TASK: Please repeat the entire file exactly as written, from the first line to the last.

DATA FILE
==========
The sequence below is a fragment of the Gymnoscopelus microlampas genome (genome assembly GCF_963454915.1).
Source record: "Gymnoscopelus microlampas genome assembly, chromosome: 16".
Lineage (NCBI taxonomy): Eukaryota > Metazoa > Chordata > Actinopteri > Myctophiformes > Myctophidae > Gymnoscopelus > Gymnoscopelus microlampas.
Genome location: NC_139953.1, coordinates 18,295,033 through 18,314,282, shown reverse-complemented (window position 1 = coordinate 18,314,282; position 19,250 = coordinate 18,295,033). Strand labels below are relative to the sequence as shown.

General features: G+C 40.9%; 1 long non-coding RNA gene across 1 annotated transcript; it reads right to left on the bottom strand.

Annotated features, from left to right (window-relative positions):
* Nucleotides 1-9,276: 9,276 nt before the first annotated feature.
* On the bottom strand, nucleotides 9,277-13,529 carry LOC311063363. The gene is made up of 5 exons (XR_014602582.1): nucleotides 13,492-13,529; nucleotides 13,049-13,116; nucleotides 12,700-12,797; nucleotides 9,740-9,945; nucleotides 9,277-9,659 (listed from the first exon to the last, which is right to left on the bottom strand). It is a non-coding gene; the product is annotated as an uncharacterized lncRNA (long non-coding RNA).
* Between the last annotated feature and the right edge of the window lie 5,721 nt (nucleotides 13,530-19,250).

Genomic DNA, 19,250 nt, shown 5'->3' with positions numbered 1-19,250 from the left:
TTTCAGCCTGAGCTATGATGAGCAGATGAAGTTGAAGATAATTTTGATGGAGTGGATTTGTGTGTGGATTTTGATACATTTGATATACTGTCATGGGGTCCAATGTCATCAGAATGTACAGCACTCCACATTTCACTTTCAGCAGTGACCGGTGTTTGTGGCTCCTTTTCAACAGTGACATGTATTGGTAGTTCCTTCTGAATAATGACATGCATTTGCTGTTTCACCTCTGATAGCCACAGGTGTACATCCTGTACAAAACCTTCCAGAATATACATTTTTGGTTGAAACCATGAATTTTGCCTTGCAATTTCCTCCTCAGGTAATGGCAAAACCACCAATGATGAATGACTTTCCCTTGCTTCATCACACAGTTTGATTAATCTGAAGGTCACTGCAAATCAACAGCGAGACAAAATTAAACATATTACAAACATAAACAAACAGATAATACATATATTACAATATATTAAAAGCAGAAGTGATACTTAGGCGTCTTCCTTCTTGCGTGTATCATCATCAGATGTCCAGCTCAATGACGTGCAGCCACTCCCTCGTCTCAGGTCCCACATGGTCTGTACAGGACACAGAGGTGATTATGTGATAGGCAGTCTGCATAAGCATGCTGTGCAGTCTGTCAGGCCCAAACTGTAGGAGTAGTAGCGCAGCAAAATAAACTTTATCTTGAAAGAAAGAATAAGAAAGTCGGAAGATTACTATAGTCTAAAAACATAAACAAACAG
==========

The sequence below is a fragment of the Gymnoscopelus microlampas genome (genome assembly GCF_963454915.1).
Source record: "Gymnoscopelus microlampas genome assembly, chromosome: 16".
Lineage (NCBI taxonomy): Eukaryota > Metazoa > Chordata > Actinopteri > Myctophiformes > Myctophidae > Gymnoscopelus > Gymnoscopelus microlampas.
Genome location: NC_139953.1, coordinates 18,295,033 through 18,314,282, shown reverse-complemented (window position 1 = coordinate 18,314,282; position 19,250 = coordinate 18,295,033). Strand labels below are relative to the sequence as shown.

General features: G+C 40.9%; 1 long non-coding RNA gene across 1 annotated transcript; it reads right to left on the bottom strand.

Annotated features, from left to right (window-relative positions):
* Nucleotides 1-9,276: 9,276 nt before the first annotated feature.
* On the bottom strand, nucleotides 9,277-13,529 carry LOC311063363. The gene is made up of 5 exons (XR_014602582.1): nucleotides 13,492-13,529; nucleotides 13,049-13,116; nucleotides 12,700-12,797; nucleotides 9,740-9,945; nucleotides 9,277-9,659 (listed from the first exon to the last, which is right to left on the bottom strand). It is a non-coding gene; the product is annotated as an uncharacterized lncRNA (long non-coding RNA).
* Between the last annotated feature and the right edge of the window lie 5,721 nt (nucleotides 13,530-19,250).

Genomic DNA, 19,250 nt, shown 5'->3' with positions numbered 1-19,250 from the left:
TTTCAGCCTGAGCTATGATGAGCAGATGAAGTTGAAGATAATTTTGATGGAGTGGATTTGTGTGTGGATTTTGATACATTTGATATACTGTCATGGGGTCCAATGTCATCAGAATGTACAGCACTCCACATTTCACTTTCAGCAGTGACCGGTGTTTGTGGCTCCTTTTCAACAGTGACATGTATTGGTAGTTCCTTCTGAATAATGACATGCATTTGCTGTTTCACCTCTGATAGCCACAGGTGTACATCCTGTACAAAACCTTCCAGAATATACATTTTTGGTTGAAACCATGAATTTTGCCTTGCAATTTCCTCCTCAGGTAATGGCAAAACCACCAATGATGAATGACTTTCCCTTGCTTCATCACACAGTTTGATTAATCTGAAGGTCACTGCAAATCAACAGCGAGACAAAATTAAACATATTACAAACATAAACAAACAGATAATACATATATTACAATATATTAAAAGCAGAAGTGATACTTAGGCGTCTTCCTTCTTGCGTGTATCATCATCAGATGTCCAGCTCAATGACGTGCAGCCACTCCCTCGTCTCAGGTCCCACATGGTCTGTACAGGACACAGAGGTGATTATGTGATAGGCAGTCTGCATAAGCATGCTGTGCAGTCTGTCAGGCCCAAACTGTAGGAGTAGTAGCGCAGCAAAATAAACTTTATCTTGAAAGAAAGAATAAGAAAGTCGGAAGATTACTATAGTCTAAAAACATAAACAAACAG